So, you just had some great sex and you're thinking about how nice it'd be to be held in bed. Except you look over at your partner and he's already knocked out cold, even though you literally just finished 15 seconds ago. As annoying as that is, it shouldn't be taken personally because, as it turns out, it's just the way men are wired.
When speaking with Dr. Leah Millheiser, MD, clinical assistant professor in the Department of OB/GYN and director of the Female Sexual Medicine Program at Stanford University, she explained how biology plays into the different postsex responses men and women experience.
"Oftentimes, when men have an orgasm, they get this sudden wave of relaxation and fatigue and their bodies are actually telling them to roll over and fall asleep," she told us. "And this is not any reflection on the sexual experience or how they feel about their partner. It really just has to do with what their neurotransmitters are telling them."
"It really just has to do with what their neurotransmitters are telling them."
So, it's not because he's an assh*le (in most cases, anyway). Some of us women, on the other hand, want to follow up with pillow talk. Why?
"Whereas for a woman, she has this surge of oxytocin in the brain, and oxytocin is that bonding chemical; it's the same thing that's released when you have a baby. And so women want to be held and the feeling of closeness."
When it comes to sex, men and women differ in more ways than one. In addition to having opposing biological reactions after getting it on, women tend to have a more difficult time of keeping life stressors outside the bedroom. Dr. Millheiser referred to this as sexual plasticity. She explained that research has documented that women are more affected by the psychosocial factors in their lives, meaning that we tend to absorb issues we have at work, home, etc., and focus on them to the point that it gets in the way of arousal.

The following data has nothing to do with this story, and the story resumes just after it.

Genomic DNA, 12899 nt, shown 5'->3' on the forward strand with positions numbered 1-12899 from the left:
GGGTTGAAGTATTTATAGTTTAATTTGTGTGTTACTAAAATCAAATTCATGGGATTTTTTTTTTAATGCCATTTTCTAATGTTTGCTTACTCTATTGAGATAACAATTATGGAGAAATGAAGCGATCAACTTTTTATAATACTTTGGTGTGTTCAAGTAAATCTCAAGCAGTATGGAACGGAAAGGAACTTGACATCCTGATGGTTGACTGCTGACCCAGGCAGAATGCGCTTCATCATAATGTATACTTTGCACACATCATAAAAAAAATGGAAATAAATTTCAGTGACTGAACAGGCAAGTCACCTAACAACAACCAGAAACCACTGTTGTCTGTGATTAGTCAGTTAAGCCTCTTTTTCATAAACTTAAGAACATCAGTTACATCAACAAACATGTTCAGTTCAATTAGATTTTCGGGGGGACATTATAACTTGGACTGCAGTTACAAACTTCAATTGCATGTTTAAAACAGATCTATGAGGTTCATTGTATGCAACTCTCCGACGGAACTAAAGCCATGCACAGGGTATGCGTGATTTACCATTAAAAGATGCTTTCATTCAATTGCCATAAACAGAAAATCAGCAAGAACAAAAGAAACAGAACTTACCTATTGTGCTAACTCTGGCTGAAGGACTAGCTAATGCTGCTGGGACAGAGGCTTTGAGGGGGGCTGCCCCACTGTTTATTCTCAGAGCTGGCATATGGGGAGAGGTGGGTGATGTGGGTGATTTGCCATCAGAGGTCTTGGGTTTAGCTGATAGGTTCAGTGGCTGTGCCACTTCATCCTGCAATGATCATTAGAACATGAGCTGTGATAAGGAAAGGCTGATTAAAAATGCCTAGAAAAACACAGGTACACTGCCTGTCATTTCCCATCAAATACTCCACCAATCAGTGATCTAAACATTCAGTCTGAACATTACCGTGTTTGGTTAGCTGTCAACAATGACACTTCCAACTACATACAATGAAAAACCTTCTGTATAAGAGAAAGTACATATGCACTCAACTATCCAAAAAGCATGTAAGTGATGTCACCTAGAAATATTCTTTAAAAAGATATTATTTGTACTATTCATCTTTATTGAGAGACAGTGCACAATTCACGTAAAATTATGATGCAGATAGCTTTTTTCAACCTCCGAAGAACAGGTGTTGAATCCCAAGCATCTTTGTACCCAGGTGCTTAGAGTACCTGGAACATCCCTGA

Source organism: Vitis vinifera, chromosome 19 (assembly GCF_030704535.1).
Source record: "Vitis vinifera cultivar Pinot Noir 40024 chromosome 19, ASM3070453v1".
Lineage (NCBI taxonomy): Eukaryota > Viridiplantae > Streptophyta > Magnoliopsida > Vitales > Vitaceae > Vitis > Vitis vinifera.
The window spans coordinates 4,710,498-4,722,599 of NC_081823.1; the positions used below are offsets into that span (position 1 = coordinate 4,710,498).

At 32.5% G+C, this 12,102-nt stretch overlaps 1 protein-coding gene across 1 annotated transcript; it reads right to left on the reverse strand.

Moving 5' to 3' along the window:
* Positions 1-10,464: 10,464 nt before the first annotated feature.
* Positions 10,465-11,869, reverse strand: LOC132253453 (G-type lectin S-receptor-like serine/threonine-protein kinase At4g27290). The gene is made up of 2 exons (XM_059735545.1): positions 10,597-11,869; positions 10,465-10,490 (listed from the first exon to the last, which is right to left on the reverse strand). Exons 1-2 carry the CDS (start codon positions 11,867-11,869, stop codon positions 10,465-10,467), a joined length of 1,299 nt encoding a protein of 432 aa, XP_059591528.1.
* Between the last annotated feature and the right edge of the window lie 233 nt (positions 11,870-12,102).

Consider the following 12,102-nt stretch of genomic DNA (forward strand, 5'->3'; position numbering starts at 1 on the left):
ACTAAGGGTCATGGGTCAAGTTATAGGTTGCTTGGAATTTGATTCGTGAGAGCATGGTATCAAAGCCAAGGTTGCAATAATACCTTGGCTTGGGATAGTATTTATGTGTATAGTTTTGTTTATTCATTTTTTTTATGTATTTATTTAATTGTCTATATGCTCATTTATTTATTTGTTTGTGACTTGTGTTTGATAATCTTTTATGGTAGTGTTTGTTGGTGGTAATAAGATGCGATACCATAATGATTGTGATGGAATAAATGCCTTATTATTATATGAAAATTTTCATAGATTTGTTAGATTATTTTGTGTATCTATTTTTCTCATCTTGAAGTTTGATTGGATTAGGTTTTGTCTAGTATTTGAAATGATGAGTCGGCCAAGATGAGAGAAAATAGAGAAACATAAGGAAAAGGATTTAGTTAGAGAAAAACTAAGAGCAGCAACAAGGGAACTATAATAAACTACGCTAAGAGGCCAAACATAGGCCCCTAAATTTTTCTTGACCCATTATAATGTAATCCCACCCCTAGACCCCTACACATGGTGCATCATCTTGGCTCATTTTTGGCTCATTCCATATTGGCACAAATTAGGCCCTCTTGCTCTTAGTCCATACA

"As a clinician who focuses on sexual wellness in her patients, one of the things that I hear about quite frequently is that women are unable to sort of let it all go during sex," she said. "And during sex, when they are really supposed to be focusing on the experiences that are happening in their body, they're focusing on all of their to-do lists or all of their stresses. Men tend to not do that as much as women do."
This difference in sexual function is evolutionary. At some point, when women developed the ability to experience menopause, sexual desire no longer became necessary for survival past a certain age. Her job was essentially done after bearing children and raising them, whereas as a man's role was solely to procreate, which has allowed them to continue to maintain a healthy libido throughout their lifetimes. Sexual ability and function may decrease with age, but they're technically still able to reproduce.
Now, returning to the tendency for males to fall asleep after sex, Dr. Millheiser says not to take it with offense.
"Unfortunately, women do, and I think sometimes, based on the quality or the state of the relationship, they take it a little more personally than others. But remember, biologically, this is what we're sort of trained to do."